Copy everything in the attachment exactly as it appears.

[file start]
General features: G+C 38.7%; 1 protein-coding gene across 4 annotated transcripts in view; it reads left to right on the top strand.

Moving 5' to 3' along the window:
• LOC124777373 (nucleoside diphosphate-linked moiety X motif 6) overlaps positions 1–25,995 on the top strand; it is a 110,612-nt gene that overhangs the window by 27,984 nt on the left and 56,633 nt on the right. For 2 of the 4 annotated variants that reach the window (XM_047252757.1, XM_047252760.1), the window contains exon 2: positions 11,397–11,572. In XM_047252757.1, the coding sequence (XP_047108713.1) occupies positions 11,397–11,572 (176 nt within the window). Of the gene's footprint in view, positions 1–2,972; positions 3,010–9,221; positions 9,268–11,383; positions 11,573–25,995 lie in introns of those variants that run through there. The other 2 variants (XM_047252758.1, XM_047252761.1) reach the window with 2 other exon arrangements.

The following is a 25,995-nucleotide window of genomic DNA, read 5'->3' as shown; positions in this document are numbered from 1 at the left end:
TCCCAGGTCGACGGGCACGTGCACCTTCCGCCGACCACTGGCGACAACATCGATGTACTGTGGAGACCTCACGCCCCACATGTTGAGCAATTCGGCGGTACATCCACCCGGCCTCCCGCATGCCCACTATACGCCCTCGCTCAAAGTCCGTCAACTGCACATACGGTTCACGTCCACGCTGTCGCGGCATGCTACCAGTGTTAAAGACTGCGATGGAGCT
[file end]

General features: G+C 38.7%; 1 protein-coding gene across 4 annotated transcripts in view; it reads left to right on the top strand.

Moving 5' to 3' along the window:
• LOC124777373 (nucleoside diphosphate-linked moiety X motif 6) overlaps positions 1–25,995 on the top strand; it is a 110,612-nt gene that overhangs the window by 27,984 nt on the left and 56,633 nt on the right. For 2 of the 4 annotated variants that reach the window (XM_047252757.1, XM_047252760.1), the window contains exon 2: positions 11,397–11,572. In XM_047252757.1, the coding sequence (XP_047108713.1) occupies positions 11,397–11,572 (176 nt within the window). Of the gene's footprint in view, positions 1–2,972; positions 3,010–9,221; positions 9,268–11,383; positions 11,573–25,995 lie in introns of those variants that run through there. The other 2 variants (XM_047252758.1, XM_047252761.1) reach the window with 2 other exon arrangements.

The following is a 25,995-nucleotide window of genomic DNA, read 5'->3' as shown; positions in this document are numbered from 1 at the left end:
TCCCAGGTCGACGGGCACGTGCACCTTCCGCCGACCACTGGCGACAACATCGATGTACTGTGGAGACCTCACGCCCCACATGTTGAGCAATTCGGCGGTACATCCACCCGGCCTCCCGCATGCCCACTATACGCCCTCGCTCAAAGTCCGTCAACTGCACATACGGTTCACGTCCACGCTGTCGCGGCATGCTACCAGTGTTAAAGACTGCGATGGAGCT